The successful trial of a new GPS tracking system has seen two more deadly ‘ghost’ nets retrieved from the Torres Strait under the Australian Government’s $14.8-million Ghost Nets Initiative.
This comes as new CSIRO research uncovers more about the ways lost and discarded fishing gear circulates in Northern Australian waters.
Federal Minister for the Environment, Sussan Ley, said today (14 September) the trial of a tracking device had allowed the two foreign fishing nets to be safely retrieved so they cannot continue to harm marine species. Fish, turtles, dolphins and seabirds often die through entanglement in nets that become floating death traps.
“We are thrilled by the success of this first GPS tracking trial and look forward to continuing to tackle ghost nets head on,” the minister said.
Retrieved near two islands in the Torres Strait
“The two foreign ghost nets were retrieved from locations near Badu Island and Possession Island in the Torres Strait, and have now been safely unloaded and disposed of in Cairns.
“The voyage also picked up parts of a fish aggregating device from the ocean east of Cape York – including buoys, netting and bamboo.”
According to a statement issued by Ley, the Australian Fisheries Management Authority, the Australian Border Force through its Maritime Border Command, and Parks Australia recently joined forces on a trial to improve how ghost nets are tracked and retrieved from the oceans around Australia.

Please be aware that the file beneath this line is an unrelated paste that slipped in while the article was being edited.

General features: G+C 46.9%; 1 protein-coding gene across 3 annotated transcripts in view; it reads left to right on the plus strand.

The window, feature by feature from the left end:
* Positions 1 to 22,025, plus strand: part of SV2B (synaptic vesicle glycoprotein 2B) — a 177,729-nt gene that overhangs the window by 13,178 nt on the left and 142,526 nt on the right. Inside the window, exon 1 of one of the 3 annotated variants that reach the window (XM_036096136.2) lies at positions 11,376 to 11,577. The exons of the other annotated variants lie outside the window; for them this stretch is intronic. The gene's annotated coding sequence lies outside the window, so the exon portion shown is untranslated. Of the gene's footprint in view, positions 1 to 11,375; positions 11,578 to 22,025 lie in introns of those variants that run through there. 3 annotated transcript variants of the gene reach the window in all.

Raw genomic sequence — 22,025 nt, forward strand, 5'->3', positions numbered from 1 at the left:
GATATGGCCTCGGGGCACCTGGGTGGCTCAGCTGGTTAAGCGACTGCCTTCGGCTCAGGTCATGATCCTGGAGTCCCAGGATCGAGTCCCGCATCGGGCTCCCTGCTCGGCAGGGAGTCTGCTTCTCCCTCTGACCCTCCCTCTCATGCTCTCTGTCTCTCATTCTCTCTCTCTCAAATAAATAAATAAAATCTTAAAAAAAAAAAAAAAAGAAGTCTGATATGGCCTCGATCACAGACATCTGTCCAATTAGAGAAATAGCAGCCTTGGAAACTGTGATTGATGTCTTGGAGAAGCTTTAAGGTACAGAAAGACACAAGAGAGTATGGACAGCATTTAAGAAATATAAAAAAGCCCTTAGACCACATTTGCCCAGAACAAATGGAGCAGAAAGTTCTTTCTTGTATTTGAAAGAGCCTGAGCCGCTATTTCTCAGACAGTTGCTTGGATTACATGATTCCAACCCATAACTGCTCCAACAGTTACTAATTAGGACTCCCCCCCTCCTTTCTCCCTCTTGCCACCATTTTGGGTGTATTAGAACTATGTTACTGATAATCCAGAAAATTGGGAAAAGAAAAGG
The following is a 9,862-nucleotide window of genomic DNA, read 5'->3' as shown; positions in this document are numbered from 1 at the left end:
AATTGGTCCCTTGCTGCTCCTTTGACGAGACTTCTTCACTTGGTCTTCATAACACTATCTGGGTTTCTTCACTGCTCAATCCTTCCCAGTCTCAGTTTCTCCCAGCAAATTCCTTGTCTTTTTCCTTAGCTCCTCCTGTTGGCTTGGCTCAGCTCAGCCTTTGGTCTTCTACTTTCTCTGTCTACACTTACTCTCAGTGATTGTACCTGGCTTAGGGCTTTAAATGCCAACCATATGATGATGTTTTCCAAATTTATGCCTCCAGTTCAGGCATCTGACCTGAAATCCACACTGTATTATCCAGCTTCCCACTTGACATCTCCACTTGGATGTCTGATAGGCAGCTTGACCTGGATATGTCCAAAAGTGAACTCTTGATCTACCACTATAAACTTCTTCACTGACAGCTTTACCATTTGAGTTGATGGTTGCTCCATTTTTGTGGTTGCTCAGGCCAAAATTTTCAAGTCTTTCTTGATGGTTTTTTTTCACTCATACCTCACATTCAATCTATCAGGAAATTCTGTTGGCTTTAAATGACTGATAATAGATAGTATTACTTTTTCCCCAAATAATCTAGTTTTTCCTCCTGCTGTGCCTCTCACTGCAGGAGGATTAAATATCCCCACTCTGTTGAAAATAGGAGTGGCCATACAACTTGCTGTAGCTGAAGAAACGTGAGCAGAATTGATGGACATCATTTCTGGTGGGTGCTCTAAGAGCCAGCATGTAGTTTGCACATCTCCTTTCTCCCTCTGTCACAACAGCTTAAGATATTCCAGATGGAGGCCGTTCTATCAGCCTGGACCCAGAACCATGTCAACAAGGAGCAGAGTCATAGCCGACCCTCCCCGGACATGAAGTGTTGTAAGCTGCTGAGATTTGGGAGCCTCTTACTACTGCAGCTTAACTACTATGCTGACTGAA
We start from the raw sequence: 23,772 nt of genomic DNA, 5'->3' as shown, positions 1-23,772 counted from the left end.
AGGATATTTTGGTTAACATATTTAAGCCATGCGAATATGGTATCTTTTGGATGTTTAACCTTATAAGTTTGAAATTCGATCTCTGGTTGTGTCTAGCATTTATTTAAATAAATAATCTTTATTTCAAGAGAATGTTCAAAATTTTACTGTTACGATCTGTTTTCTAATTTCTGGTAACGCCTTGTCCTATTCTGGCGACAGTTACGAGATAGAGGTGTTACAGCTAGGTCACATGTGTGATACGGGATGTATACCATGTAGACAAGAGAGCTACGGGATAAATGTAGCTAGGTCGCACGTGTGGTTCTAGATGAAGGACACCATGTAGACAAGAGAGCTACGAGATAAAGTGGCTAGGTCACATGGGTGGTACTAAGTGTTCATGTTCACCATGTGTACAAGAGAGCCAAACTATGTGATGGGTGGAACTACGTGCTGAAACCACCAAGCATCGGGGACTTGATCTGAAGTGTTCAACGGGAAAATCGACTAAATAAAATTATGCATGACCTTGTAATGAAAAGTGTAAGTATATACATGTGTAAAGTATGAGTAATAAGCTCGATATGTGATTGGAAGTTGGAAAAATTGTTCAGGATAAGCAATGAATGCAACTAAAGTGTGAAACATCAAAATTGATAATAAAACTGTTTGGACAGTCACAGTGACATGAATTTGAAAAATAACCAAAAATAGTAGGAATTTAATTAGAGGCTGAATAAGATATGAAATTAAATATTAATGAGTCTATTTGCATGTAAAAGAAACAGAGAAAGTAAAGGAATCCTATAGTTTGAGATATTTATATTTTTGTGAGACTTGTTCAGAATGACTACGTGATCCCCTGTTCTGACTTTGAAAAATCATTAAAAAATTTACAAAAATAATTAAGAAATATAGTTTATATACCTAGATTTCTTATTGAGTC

A Border Force surveillance aircraft located the larger of the two ghost nets 10 nautical miles north-north-west off Badu Island in the Torres Strait. Officers on board a patrol boat then attached a tracking device to the net.
Fishing nets are massive and hard to remove
“When nets are first spotted it is not always possible for them to be immediately retrieved, as they can sometimes weigh up to 4 tonnes and span a length of almost 1 kilometre,” Ley explained.
“Improving our ability to detect and retrieve ghost nets through targeted tracking technology is key to the Government’s approach to protect our ocean and the species that live in it.”
The tracking trial comes as the CSIRO marine debris research team completes the most comprehensive analysis of aerial survey data of ghost nets in the Gulf of Carpentaria to date, with the study also funded under the Government’s Ghost Nets Initiative.
This study highlights that the Cape York Peninsula in Queensland and south of the Gove Peninsula in the Northern Territory are key hotspots for ghost nets and that the number of nets has increased over time, building on the important work many groups are doing to collect data on the ground.